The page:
For those who have been sentenced to death, appeals are possible — but so far the Supreme Court, proceeding without due process, has upheld every death sentence in a matter of hours. The judges are religious figures, and the plaintiffs’ lawyers are barred from attending the deliberations. Human rights groups, including Amnesty International, describe the secret proceedings as sham trials. Several judges responsible for the recent verdicts have chilling reputations that have earned them nicknames within the Iranian judiciary, such as the EU-sanctioned Abolqasem Salavati, who is known as “Mr. Execution.”
The government often provides video footage to support its accusations, but so far, all those in the dock have denied the veracity of the recordings. These defendants have also buckled under what human rights groups describe as torture to deliver false confessions. Pictures of Rahnavard before he was executed in December showed his arm bandaged; it was thought to have been broken because it was tattooed with the old, pre-revolutionary Iranian insignia of the Lion and the Sun. The security forces would likely have interpreted the tattooed emblem as a sign of disloyalty toward the Islamic Republic.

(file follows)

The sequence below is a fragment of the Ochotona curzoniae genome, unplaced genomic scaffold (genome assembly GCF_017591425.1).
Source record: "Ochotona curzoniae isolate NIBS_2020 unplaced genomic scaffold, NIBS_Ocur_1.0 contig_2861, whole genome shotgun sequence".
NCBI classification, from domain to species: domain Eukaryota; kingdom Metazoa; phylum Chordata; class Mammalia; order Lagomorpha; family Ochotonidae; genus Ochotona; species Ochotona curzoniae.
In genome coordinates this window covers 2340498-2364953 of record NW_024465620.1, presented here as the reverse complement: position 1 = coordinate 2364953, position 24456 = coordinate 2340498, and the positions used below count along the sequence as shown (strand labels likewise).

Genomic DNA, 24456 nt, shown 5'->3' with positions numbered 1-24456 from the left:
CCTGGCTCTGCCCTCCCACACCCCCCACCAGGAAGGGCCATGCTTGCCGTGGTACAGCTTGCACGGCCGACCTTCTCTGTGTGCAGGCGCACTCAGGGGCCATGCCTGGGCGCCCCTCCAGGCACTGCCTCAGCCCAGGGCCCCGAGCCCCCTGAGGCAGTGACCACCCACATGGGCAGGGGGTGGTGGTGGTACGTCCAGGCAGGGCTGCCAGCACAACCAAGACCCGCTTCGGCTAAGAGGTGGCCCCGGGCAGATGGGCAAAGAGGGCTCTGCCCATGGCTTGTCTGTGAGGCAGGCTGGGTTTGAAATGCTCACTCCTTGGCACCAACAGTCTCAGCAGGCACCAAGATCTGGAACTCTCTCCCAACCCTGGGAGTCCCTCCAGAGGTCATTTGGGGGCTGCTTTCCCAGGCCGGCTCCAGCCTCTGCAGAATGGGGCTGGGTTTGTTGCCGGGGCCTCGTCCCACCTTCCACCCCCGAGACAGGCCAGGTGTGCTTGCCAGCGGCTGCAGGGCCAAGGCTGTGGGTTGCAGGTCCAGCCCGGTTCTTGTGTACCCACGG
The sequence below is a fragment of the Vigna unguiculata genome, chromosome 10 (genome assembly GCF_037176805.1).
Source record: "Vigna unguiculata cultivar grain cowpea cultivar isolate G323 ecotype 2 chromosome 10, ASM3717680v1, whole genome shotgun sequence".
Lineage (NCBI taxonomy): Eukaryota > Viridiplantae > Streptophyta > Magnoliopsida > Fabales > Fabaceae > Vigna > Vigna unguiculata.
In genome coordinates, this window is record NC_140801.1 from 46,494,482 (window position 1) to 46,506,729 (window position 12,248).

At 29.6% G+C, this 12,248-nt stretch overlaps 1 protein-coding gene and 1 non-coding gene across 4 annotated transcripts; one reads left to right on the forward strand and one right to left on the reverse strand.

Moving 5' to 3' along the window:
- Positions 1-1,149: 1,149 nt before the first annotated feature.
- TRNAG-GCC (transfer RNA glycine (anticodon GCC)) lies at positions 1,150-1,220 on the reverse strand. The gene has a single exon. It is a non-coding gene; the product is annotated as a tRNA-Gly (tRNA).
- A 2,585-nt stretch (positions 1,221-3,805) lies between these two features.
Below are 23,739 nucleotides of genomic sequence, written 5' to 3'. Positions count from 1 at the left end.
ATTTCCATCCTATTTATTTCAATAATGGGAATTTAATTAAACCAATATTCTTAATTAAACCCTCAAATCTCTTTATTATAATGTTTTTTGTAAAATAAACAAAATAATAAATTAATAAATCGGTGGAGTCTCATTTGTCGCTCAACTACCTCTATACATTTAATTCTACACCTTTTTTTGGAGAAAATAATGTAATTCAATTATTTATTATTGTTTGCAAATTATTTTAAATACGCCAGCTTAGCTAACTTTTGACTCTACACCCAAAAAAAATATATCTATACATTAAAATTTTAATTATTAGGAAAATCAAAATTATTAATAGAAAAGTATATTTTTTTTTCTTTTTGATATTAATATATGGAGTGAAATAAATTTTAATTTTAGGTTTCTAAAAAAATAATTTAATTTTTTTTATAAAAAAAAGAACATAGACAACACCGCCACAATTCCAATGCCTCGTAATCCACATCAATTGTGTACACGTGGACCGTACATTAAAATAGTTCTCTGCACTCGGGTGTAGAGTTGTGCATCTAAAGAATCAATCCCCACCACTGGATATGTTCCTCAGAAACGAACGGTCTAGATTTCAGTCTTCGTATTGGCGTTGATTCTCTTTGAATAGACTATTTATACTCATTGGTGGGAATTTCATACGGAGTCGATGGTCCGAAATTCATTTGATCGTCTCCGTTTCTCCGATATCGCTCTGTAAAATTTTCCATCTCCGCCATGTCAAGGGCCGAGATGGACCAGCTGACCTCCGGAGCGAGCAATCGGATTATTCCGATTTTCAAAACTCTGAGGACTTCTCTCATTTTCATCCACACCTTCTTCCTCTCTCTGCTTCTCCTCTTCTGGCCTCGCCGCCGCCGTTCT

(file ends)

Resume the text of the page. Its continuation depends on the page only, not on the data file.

And while the police are pressuring families of the detained to remain silent, social media in Iran is filled with clips, often posted by the mothers of the condemned, pleading to keep the names of their children alive.
Meanwhile, in Isfahan, Nasr-Azadani’s hometown, a gallows has been set up in a small square, anticipating a public hanging. And outside Ghobadlou’s prison in Karaj, crowds have gathered in vigil for the past few days.
Thus far, the international outcry over the recent executions and death sentences has elicited no comment from the Iranian regime. Mahmood Amiry-Moghaddam, director of Iran Human Rights, warned that unless “the political cost of the executions is increased significantly, we will be facing mass executions.”
Thanks to Brett Zach for copy editing this article.